I know this sounds harsh, but life here IS harsh. Tanzania is not actively at war, so it is not the poorest country in the world – but you can see it from here. Tuition comes from over seas sponsors and gets them their books, 2 meals a day (3 for boarders), pencils and erasers and a safe school environment where they don’t get beaten (that’s legal here and it can be extremely brutal).
On the bright side, I get to teach my afternoon Std. 3 writing class on my back porch! Liz got some chalkboard paint for the porch walls and voilà – an open-air classroom! I teach Std. 4 English and
science in an abandoned building we call “Beirut” because you have to step over rubble to get in and some of the walls are crumbling. But, there’s a chalkboard and some bolted down tables and benches that serve as desks – the basics. We have a lot of fun learning in Beirut because it’s far enough away from the main building that we can be noisy and not disturb the other classes. That works well for
my teaching style! My Std. 3 science class is also fun, but we have to be much quieter since there is only a partial wall separating us from Std. 1. But by far, it’s the kids themselves that make my day. I have little to no discipline problems so I actually get to teach during class time. Everyday there is progress. It warms my heart to see faces light up with excitement and pride when they grasp a concept, learn a new vocabulary word, read well, or understand a difficult bit grammar.
But my relationship with the kids doesn’t begin and end in the classroom. This is a village, so they are everywhere. I see them when I go to the shops for food and they help me. They carry my bags when I go to market. They come to collect me when it’s time for church choir practice. They are helping me learn Kiswahili and teaching me the customs of their tribe (Kaguru). Mbuli and Dani are especially interested in introducing me to the unique culinary offerings of Berega. So, yes, in a few weeks we will go and catch a bush rat, clean it, roast it and eat it. Why the hell not? The hanging goat didn’t kill me. However, I require they take the first bite. They assure me it tastes great. I’ll keep you posted on that one. I also have plans to walk to Ifunde with Emanuel to deliver the pictures I took at the Maasai wedding. Mbuli will walk with us and perhaps Samweli as well. We read, we talk, we laugh and exchange cultural information. Some of the girls are teaching me how to dance African style (yes, it’s hilarious. No, there’s no video).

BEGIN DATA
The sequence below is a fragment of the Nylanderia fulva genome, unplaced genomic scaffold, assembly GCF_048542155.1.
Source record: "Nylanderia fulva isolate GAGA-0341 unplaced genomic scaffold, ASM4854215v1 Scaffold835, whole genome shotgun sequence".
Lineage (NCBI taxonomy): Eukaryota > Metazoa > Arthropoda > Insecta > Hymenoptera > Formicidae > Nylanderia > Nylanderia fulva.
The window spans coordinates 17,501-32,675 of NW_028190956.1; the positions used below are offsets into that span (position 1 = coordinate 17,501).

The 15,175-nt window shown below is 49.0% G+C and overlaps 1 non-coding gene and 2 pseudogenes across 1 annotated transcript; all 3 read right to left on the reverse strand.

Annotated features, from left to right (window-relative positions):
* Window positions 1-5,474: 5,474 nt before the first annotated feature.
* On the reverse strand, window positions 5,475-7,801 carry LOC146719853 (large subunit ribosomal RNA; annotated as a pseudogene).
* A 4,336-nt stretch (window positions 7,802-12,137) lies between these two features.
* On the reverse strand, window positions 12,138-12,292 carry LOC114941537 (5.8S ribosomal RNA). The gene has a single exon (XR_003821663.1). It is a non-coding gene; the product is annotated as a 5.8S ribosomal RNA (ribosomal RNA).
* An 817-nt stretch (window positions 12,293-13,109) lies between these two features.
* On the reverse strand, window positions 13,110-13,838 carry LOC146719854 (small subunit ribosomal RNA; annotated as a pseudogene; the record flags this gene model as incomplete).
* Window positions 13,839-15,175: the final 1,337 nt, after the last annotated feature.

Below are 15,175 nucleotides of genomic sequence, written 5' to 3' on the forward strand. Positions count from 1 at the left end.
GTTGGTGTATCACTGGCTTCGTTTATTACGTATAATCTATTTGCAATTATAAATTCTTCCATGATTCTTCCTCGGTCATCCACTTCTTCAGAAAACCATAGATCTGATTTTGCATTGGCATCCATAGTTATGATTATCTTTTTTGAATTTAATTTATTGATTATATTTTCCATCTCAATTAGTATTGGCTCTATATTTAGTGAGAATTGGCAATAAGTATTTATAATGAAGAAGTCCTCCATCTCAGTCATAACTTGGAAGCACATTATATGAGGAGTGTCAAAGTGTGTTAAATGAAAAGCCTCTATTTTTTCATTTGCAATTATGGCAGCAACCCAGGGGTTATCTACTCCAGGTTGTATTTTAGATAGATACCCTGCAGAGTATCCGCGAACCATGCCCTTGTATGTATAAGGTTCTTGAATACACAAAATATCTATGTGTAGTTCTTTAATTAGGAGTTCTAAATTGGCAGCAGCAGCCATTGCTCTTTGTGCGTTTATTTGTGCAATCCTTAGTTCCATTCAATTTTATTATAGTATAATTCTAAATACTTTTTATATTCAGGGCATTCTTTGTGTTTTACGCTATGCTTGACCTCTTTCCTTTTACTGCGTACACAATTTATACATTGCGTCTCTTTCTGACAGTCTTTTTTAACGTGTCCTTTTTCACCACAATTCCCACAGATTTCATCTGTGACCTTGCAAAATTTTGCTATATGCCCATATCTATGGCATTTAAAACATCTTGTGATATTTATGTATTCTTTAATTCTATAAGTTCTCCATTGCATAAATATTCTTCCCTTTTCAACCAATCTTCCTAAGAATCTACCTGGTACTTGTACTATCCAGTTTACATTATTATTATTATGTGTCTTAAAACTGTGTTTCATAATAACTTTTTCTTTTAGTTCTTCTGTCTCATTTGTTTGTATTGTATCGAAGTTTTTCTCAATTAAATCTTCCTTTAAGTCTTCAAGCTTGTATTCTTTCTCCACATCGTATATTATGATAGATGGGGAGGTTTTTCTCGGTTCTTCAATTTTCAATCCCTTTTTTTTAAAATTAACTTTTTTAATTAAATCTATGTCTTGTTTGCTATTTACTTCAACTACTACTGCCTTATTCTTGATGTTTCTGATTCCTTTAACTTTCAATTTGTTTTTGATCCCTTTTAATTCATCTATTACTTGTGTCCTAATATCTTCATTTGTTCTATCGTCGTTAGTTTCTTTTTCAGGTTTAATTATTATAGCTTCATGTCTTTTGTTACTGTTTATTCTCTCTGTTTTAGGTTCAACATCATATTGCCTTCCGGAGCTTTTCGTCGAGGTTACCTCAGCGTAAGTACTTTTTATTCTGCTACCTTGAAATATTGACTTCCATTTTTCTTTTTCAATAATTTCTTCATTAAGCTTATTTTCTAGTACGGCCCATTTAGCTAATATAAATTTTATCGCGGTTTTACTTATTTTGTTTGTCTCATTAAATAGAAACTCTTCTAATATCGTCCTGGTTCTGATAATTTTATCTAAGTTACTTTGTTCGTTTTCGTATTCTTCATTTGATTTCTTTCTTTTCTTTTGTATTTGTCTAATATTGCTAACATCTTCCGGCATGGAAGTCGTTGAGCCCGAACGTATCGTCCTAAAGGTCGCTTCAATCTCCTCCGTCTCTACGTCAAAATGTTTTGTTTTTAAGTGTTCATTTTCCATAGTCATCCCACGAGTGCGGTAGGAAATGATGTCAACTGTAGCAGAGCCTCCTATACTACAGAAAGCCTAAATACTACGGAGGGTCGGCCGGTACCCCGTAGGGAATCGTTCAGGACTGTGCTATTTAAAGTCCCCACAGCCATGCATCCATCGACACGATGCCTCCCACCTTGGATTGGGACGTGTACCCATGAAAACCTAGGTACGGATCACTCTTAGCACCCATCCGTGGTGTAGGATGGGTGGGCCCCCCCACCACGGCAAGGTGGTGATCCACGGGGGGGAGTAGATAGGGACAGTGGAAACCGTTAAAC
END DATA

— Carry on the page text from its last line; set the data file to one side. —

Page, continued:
I love to listen to their dreams for their futures. Emmanuel and Eliza want to go to
America and become doctors, Frankline wants to be a pilot, Farida and Chris want to be teachers, Evander and Suzy nurses, Dani an accountant. I’m not sure what Mbuli wants to do, but the boy should definitely consider becoming an author. Knowing these kids and being a part of helping them realize their dreams is an honor. It makes the thought of the school possibly having to close an extremely painful one.
I do get extremely passionate about this village, especially now that I’ve seen it with my own eyes and hugged these children with my own arms. Yes, I am in love with this dirty, dusty, pitiful place. It happened the moment I locked eyes with these children and saw their eager, beautiful, trusting souls.